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Cold shoulder: Parties abandon Progressive Caucus

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The EFF, African Transformation Movement (ATM) and United Africans Transformation (UAT) have been given the cold shoulder, after the quick exit from the Progressive Caucus of the UDM and Al Jama-ah.

The UDM and Al Jama-ah made a quick exit of the Progressive Caucus on the weekend, this is after the PAC also abandoned the faction. The caucus is now a trio, with only the EFF, African Transformation Movement (ATM) and United Africans Transformation (UAT). Picture: Leon Lestrade, Independent Newspapers

THE EFF, Vuyo Zungular’s African Transformation Movement (ATM) and United Africans Transformation (UAT) have been given the cold shoulder, after the quick exit from the Progressive Caucus of the UDM and Al Jama-ah.

On Saturday, the ANC confirmed that, thus far, 10 parties have joined the government of national unity (GNU), including the UDM and Al Jama-ah.

“The first phase for parties to join the GNU initiative has therefore been concluded. The parties constituting the GNU together secured over 70% of the vote in the 2024 elections, ensuring broad representativity and a strong mandate to govern. These parties have agreed to be bound by the foundational principles outlined in the Statement of Intent, and to work together to pursue its objectives,” the ANC said.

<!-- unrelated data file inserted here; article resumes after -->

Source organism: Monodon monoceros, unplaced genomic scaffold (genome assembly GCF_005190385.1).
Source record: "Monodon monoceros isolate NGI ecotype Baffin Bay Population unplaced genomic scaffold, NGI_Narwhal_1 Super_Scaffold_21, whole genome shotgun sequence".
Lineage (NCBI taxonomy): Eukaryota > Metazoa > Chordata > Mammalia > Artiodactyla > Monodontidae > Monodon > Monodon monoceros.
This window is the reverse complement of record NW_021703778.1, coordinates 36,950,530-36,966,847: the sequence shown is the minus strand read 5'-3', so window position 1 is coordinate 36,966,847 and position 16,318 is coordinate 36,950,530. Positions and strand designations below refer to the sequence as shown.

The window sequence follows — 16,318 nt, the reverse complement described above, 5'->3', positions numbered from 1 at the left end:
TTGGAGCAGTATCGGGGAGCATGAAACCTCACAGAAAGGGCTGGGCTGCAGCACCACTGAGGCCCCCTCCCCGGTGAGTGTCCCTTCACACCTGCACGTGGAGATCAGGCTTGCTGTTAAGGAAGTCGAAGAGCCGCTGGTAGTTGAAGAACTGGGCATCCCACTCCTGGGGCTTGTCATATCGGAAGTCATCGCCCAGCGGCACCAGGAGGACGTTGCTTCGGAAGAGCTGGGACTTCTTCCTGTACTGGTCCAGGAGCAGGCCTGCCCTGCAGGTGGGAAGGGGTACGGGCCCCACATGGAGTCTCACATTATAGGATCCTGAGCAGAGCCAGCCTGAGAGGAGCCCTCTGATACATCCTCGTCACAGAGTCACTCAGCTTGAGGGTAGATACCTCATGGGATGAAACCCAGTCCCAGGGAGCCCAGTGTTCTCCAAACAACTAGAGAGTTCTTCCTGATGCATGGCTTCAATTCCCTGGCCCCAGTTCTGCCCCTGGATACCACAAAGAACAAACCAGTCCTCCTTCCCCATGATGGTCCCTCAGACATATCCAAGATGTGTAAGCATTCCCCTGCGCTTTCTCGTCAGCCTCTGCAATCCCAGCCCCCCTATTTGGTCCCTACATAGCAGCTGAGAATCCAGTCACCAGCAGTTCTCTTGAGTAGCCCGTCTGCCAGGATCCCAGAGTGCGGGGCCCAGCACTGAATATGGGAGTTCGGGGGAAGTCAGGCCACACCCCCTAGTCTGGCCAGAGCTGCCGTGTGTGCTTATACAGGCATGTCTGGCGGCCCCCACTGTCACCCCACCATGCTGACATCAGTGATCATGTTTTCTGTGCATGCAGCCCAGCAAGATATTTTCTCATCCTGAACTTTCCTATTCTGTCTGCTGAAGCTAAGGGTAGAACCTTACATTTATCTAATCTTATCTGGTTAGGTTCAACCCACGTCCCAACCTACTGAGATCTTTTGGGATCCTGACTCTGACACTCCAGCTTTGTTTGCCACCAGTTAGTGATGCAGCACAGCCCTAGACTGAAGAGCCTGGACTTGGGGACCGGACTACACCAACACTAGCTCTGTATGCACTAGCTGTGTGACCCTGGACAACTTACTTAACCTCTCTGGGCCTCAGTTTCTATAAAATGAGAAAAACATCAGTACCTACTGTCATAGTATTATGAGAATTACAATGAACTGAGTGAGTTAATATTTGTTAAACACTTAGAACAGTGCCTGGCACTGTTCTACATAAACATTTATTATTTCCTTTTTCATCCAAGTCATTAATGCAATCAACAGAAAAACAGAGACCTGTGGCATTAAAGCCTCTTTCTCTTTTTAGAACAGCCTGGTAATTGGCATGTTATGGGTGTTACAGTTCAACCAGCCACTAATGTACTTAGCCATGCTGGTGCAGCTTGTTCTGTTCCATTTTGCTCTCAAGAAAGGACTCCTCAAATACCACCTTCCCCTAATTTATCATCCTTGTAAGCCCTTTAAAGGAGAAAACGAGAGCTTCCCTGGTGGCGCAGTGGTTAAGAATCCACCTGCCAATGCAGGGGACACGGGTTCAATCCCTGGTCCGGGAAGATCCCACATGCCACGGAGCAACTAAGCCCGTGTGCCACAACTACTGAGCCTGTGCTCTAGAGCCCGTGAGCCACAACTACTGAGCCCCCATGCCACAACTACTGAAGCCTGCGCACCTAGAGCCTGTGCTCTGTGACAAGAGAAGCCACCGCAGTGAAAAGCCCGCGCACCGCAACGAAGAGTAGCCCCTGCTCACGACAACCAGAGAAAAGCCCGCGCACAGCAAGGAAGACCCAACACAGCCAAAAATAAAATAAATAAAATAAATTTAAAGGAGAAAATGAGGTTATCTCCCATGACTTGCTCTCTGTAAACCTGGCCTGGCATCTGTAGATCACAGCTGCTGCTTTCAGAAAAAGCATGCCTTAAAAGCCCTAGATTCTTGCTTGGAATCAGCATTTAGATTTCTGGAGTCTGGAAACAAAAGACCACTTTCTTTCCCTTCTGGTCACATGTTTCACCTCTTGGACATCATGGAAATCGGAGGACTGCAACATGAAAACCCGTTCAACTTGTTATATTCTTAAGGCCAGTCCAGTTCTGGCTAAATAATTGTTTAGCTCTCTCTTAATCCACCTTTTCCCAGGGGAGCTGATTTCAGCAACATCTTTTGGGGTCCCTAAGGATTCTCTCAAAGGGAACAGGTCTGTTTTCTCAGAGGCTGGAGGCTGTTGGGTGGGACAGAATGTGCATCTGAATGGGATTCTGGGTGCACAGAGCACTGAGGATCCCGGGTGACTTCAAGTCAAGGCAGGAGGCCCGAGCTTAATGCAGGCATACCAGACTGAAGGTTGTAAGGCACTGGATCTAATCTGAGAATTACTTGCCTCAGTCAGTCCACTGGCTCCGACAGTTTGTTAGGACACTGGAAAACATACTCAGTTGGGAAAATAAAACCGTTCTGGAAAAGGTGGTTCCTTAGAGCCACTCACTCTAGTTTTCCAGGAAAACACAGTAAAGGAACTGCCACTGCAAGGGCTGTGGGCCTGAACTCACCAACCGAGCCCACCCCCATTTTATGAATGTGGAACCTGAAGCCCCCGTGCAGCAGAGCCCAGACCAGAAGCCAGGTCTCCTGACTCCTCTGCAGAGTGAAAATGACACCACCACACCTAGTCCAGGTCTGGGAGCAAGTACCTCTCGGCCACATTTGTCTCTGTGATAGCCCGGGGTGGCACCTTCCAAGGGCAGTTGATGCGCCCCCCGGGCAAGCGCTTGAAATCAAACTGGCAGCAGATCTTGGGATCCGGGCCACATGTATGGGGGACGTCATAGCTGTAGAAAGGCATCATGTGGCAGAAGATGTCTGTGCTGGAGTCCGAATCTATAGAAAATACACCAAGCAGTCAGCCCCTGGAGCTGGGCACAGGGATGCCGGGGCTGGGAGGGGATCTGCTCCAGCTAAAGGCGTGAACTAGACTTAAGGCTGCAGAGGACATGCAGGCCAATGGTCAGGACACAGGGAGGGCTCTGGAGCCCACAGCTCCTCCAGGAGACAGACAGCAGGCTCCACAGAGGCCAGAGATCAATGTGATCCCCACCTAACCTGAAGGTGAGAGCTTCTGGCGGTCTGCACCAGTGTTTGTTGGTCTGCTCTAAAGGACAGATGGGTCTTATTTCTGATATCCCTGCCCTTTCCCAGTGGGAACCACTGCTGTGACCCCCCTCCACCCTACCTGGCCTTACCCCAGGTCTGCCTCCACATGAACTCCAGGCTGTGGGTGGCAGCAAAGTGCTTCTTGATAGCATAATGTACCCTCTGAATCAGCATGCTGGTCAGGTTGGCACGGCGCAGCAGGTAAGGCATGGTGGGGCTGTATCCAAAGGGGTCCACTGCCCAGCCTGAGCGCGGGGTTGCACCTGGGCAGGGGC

Changing its tune, the UDM joined the GNU follows the party’s leader, Bantu Holomisa, writing a letter to the ANC’s secretary-general, Fikile Mbalula, on Friday.

In the letter, Holomisa said his party held an executive meeting discussing its queries in a letter it had written to the ANC on June 17, about the “Draft Statement of Intent of the 2024 GNU”.

However, three days prior to the letter, amid the first sitting of the National Assembly, the UDM, Al Jama-ah and other parties in the Progressive Caucus held a media briefing claiming the ANC isolated them from the GNU.

This also includes the leader of Al Jama-ah, Ganief Hendricks, who had rubbished and condemned the GNU, saying an ANC and DA pact meant the return of apartheid.

“Although Al Jama-ah welcomed the ANC’s wide consultation process with political parties, Hendricks made it clear that the party is strongly opposed to a GNU. Hendricks said the ANC was given a mandate to govern and serve – even though with 40% as a minority government – but warned the former liberation movement against joining hands with parties that are hell-bent to return the country to white rule,” said Al Jama-ah.

Holomisa furthermore wrote that the UDM had predicted no party would win an outright majority, both nationally and provincially, which indicated a “flourishing democracy”.

For ethical leadership and cleaning up corruption in government, Holomisa demanded the GNU formulate a Technical Committee.

“Take note of our proposal that a Technical Committee be established after the GNU is in place to scrutinise all members’ manifestos in order to formulate policy. This committee should consider the manifestos of those parties outside the GNU, who are in Parliament, as they have been given a mandate by voters to effect change in South Africa,” said Holomisa.

The ANC alluded to Clause 24 of the GNU Statement of Intent for the remaining parties, who wish to join the multiparty government.

“The ANC remains in open communication with the parties that have not joined the GNU, exploring various ways in which there can be collaboration on building a united, non-racial, non-sexist, democratic and prosperous South Africa,” said the ANC.

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